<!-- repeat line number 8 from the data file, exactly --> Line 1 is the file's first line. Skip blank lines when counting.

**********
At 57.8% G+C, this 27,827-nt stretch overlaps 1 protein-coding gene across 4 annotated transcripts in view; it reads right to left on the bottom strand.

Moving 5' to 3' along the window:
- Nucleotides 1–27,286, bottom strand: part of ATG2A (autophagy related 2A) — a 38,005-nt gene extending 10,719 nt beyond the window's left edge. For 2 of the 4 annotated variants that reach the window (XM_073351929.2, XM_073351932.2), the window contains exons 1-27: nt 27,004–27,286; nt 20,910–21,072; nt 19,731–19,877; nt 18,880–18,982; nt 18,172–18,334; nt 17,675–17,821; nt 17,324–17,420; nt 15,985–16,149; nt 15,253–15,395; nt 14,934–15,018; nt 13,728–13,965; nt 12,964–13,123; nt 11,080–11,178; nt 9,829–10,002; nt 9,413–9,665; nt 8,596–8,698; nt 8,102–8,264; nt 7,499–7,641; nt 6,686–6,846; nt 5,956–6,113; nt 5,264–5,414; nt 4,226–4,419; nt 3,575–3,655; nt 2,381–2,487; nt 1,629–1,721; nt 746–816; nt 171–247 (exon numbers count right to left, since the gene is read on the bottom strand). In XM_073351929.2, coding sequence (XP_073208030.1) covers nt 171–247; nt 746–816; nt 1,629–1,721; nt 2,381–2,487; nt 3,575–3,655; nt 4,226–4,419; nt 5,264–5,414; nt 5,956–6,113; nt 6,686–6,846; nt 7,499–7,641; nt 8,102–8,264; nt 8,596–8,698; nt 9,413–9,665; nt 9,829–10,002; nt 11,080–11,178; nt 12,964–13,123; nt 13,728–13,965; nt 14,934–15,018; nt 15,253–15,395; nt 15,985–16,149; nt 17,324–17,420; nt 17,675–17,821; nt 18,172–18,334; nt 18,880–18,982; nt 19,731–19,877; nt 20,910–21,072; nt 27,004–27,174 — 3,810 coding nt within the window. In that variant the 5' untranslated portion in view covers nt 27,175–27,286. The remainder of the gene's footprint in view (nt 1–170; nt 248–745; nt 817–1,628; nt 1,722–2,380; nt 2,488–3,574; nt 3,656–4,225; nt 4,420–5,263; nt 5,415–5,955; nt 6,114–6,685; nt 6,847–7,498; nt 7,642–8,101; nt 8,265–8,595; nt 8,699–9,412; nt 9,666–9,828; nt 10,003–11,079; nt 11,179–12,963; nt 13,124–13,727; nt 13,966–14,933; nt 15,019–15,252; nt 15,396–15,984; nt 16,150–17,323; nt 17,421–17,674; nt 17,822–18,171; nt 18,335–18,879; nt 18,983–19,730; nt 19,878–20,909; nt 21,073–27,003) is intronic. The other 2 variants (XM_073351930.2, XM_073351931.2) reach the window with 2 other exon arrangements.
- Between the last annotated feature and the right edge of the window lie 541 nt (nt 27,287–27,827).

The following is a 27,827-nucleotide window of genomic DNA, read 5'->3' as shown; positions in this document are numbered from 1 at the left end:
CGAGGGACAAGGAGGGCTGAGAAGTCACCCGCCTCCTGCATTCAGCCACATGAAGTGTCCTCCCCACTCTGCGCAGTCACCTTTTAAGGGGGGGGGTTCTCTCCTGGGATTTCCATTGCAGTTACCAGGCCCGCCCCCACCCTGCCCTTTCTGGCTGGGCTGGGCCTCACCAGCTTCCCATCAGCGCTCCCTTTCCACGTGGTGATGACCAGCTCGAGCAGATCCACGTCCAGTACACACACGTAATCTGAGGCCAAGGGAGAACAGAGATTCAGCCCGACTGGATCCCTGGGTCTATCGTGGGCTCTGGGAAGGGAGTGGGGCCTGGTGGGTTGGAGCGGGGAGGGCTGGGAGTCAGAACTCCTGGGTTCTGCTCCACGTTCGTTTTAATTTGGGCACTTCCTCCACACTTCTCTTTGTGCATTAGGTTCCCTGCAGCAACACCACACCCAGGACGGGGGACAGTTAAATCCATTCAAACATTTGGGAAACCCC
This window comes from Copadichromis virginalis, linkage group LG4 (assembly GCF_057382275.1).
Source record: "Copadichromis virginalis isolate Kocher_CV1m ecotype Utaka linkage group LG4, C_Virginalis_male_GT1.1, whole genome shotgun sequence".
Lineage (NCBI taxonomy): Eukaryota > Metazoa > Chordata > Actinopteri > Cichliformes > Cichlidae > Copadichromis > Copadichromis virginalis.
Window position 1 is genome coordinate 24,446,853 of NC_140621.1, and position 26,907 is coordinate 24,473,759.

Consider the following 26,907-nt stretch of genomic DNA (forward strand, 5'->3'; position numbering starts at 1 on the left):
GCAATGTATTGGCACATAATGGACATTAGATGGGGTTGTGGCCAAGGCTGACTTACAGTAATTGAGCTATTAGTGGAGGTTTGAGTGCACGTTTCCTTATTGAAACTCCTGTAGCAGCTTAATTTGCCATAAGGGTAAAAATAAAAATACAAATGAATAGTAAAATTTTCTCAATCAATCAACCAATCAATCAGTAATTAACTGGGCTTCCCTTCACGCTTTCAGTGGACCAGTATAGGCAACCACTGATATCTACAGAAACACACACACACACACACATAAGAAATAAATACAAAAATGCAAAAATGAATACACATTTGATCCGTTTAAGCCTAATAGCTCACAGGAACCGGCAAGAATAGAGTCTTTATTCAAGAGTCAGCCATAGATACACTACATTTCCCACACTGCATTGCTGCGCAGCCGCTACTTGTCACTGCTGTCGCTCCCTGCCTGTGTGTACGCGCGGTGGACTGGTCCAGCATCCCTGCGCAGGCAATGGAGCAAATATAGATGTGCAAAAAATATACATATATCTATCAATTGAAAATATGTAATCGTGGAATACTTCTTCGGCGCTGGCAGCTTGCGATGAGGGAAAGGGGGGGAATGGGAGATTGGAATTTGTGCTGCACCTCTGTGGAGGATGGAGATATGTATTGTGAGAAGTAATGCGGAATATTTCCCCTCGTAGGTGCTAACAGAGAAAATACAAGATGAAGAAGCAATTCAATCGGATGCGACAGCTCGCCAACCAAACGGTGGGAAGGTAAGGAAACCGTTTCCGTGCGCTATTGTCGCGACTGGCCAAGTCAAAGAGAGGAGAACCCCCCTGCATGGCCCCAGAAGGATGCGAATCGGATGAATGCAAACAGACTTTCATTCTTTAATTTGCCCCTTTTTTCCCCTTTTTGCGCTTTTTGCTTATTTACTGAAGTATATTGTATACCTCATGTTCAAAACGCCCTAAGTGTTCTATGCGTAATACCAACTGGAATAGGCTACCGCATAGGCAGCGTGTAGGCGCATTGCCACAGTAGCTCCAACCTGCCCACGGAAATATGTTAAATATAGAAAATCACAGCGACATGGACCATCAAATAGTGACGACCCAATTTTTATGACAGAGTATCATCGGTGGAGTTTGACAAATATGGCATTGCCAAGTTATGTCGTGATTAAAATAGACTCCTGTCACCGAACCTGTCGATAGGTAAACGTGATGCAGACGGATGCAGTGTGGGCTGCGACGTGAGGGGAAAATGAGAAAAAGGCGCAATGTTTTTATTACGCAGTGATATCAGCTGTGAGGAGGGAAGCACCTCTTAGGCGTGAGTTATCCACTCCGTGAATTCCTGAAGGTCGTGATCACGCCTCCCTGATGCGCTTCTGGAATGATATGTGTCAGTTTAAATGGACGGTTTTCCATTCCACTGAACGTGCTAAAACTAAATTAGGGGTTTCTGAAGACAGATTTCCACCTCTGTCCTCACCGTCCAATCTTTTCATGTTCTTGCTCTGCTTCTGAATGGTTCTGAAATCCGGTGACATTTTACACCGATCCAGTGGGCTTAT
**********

Source record: "Copadichromis virginalis isolate Kocher_CV1m ecotype Utaka linkage group LG4, C_Virginalis_male_GT1.1, whole genome shotgun sequence".